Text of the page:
DGCA clears Tata-SIA Airlines ahead of court hearing
10 July 2014
The Directorate General of Civil Aviation (DGCA) has rejected all the objections against the proposed Tata-SIA Airlines Ltd, clearing the way for granting the joint venture an airline licence ahead of the matter coming up for hearing in the Delhi high court on Friday.
With the regulator rejecting all the objections against the proposed airline, the way is clear for granting an airline licence to Tata-SIA Airlines in the next few weeks.
DGCA had called for public comments on Tata-SIA's application for an airline licence and it had received a total of six representations – four against and two in support of granting licence to the new airline.
''After the detailed examination of objections / issues raised in the representations, the response of M/s TATA SIA Airlines Ltd, and various rules and other provisions for issuance of air operator permit, I am of the view that the representationists have not been able to make out any case against M/s. TATA SIA Airlines Ltd, for refusing to consider its application for grant of AOP (Scheduled),'' DGCA director general Prabhat Kumar said in an order on Wednesday evening.
''I, therefore, do not find any reason for not considering the application of M/s. TATA SIA Airlines Ltd, for grant of AOP (Scheduled). In view of the above, the objections raised by the representationists are not sustainable. It is, therefore, decided to consider the application of M/s. TATA SIA Airlines Ltd, for issuance of AOP (Scheduled) subject to the compliance of various requirements in terms of rules,'' he added.
Local airlines, including IndiGo and Jet Airways (India) Ltd, were among those who opposed the launch of Tata-SIA. State-run Air India Ltd did not oppose the entry.
Besides the objections filed by the airlines with the regulator a lawsuit filed by Bharatiya Janata Party member Subramanian Swamy against the grant of licence to Tata-SIA Airline will also come up for hearing in the Delhi high court on Friday.
The civil aviation ministry, which has been made a party in the case, is likely to go along with the regulator - that it has followed all rules and regulations in granting clearances to the proposed airline.
Swami, however, is expected to take up the issue with civil aviation minister Ashok Gajapathi Raju, who had promised to hear his arguments against the new airline.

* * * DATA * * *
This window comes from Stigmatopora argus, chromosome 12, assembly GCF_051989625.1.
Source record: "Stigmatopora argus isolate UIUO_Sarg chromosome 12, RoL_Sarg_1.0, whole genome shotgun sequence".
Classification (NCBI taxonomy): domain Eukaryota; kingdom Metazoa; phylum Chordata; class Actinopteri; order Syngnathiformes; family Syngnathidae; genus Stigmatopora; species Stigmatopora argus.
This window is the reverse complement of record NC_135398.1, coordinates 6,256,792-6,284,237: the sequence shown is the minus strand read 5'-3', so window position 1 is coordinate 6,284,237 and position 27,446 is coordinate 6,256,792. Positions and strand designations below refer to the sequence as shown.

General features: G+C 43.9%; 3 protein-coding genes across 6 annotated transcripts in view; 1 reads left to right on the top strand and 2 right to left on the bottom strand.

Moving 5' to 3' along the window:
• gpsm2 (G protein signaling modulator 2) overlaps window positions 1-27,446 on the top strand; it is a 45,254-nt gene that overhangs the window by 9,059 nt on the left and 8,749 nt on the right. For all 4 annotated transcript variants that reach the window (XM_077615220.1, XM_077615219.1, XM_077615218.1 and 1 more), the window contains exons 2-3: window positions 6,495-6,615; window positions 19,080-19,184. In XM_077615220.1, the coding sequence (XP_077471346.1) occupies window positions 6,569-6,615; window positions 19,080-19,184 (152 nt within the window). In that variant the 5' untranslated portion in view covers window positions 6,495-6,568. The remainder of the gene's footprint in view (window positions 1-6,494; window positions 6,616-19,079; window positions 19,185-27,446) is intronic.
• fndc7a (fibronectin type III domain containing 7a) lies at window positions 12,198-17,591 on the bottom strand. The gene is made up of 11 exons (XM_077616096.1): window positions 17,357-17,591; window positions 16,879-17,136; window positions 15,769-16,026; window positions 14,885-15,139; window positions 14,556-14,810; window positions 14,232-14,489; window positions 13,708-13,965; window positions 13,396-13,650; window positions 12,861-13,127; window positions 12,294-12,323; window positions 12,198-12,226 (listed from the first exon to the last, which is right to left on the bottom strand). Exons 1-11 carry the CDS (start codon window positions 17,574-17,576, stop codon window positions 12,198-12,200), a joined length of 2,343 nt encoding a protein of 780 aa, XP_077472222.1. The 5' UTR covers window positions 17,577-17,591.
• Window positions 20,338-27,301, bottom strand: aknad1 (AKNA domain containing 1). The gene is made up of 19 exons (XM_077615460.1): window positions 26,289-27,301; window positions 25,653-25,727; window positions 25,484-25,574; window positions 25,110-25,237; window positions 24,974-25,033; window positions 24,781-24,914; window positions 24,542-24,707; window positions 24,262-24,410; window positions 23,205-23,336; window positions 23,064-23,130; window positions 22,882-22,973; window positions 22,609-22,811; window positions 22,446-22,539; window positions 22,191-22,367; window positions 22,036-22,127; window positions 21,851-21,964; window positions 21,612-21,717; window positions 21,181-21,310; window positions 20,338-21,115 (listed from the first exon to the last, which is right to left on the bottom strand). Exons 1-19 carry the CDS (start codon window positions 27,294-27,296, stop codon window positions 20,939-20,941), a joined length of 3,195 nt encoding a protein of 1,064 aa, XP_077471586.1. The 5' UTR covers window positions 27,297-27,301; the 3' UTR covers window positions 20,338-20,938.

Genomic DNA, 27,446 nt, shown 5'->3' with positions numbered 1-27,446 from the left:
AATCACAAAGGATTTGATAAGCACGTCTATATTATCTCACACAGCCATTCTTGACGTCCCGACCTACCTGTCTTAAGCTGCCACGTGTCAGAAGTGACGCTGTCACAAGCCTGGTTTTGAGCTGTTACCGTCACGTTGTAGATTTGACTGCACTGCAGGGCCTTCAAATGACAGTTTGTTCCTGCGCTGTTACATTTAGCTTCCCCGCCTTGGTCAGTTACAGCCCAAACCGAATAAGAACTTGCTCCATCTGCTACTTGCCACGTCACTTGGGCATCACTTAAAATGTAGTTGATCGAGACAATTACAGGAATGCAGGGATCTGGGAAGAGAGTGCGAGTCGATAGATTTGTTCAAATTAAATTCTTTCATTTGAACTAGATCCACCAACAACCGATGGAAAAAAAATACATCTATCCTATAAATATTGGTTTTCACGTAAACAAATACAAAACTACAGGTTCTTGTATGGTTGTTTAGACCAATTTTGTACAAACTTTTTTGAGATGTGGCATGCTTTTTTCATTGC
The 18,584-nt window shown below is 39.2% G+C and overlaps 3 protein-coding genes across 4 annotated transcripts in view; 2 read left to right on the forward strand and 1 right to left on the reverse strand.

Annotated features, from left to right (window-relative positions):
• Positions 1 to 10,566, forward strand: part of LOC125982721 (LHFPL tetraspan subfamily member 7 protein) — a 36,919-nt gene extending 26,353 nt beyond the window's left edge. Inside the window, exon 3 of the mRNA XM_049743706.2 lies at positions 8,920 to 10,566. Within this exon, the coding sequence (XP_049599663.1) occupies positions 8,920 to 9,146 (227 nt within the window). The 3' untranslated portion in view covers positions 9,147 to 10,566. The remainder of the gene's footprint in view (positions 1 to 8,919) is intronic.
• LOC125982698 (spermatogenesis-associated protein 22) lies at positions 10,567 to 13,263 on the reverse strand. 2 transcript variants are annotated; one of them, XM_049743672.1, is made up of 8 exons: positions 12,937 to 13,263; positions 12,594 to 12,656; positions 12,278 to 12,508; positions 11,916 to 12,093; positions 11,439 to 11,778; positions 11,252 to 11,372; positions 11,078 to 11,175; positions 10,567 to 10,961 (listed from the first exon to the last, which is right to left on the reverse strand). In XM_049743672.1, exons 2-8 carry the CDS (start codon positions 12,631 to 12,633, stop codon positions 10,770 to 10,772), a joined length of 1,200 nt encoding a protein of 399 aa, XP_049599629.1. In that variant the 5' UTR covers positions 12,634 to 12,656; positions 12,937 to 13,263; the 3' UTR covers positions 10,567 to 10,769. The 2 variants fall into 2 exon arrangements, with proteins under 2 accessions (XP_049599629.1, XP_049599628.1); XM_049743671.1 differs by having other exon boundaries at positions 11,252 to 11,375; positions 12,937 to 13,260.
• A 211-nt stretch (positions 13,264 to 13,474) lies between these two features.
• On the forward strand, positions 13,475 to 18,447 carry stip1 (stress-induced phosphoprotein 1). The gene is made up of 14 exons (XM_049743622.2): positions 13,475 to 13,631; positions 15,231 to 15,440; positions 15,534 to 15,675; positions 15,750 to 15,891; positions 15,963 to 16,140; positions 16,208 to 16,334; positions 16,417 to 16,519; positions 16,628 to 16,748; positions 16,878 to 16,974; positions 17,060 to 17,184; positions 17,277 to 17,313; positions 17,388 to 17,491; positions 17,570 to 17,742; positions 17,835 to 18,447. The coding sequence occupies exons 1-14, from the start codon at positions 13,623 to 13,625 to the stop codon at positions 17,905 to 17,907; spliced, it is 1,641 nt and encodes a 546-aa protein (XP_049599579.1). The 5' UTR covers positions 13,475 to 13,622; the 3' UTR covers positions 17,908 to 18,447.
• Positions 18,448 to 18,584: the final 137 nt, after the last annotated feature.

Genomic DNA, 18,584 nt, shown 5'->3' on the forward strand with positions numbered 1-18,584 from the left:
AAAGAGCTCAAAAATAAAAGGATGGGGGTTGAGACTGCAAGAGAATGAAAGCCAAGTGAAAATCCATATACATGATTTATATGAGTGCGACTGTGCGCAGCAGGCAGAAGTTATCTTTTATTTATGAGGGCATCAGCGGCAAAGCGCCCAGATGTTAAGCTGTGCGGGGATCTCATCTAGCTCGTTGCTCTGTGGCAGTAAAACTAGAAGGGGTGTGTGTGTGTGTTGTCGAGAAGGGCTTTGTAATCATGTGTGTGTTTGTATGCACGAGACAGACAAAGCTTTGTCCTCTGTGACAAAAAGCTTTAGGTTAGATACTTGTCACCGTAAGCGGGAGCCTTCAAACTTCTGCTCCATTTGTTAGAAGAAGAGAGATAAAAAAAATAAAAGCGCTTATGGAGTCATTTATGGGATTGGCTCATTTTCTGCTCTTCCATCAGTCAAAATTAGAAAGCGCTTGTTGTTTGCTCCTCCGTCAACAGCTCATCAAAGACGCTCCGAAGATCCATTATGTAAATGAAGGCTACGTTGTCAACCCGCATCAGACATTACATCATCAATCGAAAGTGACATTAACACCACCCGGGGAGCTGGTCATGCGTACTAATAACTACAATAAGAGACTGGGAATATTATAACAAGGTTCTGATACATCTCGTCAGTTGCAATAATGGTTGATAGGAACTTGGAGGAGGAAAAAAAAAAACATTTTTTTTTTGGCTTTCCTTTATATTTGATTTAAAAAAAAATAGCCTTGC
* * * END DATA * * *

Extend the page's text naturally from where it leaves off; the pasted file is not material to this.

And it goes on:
Swamy and some of the local airlines argue that the aviation ministry's September 2012 decision was to allow foreign airlines to invest in existing Indian airlines and that the government agencies had wrongly interpreted the decision to allow a foreign airline to start a new venture in India.
DGCA, however, holds that all its decisions are subject to law. As far as its rules are concerned, the regulator pointed out that the airline needs to be registered and its principal place of business should be in India; the chairman and at least two-thirds of its directors should be citizens of India; and the airline's substantial ownership and effective control should be vested in Indian nationals. Tata-SIA meets all these conditions.
Also, it was argued by one Jain that 18.5 per cent shareholding with foreign nationals in Tata makes effective equity contribution by Tata in Tata-SIA Airlines less than 51 per cent. However, Tata-SIA has clarified that Jain is ''factually incorrect and 18.47 per cent of the paid-up capital of Tata is held by two Indian entities and only 0.03 per cent is held by foreign nationals.
It may be noted that for the Indian government and its agency used to record delays in clearing proposals, the Tata-SIA venture and the earlier AisAsia India proposals have been exceptions to the rule.
On 24 November, SIA said it had received formal clearance to invest in the Indian airline from India's Foreign Investment Promotion Board. The airline then approached the home ministry for its approval on 13 January and the no-objection certificate was granted on 2 April.
Tata group holding company Tata Sons Ltd and Singapore Airlines propose to start a full-service airline with $100 million in initial investment, with the Indian partner holding 51 per cent and Singapore Airline the remainder.
Tata group is already into a joint venture with Malaysian carrier AirAsia Bhd in a budget airline AirAsia India, which was launched last month.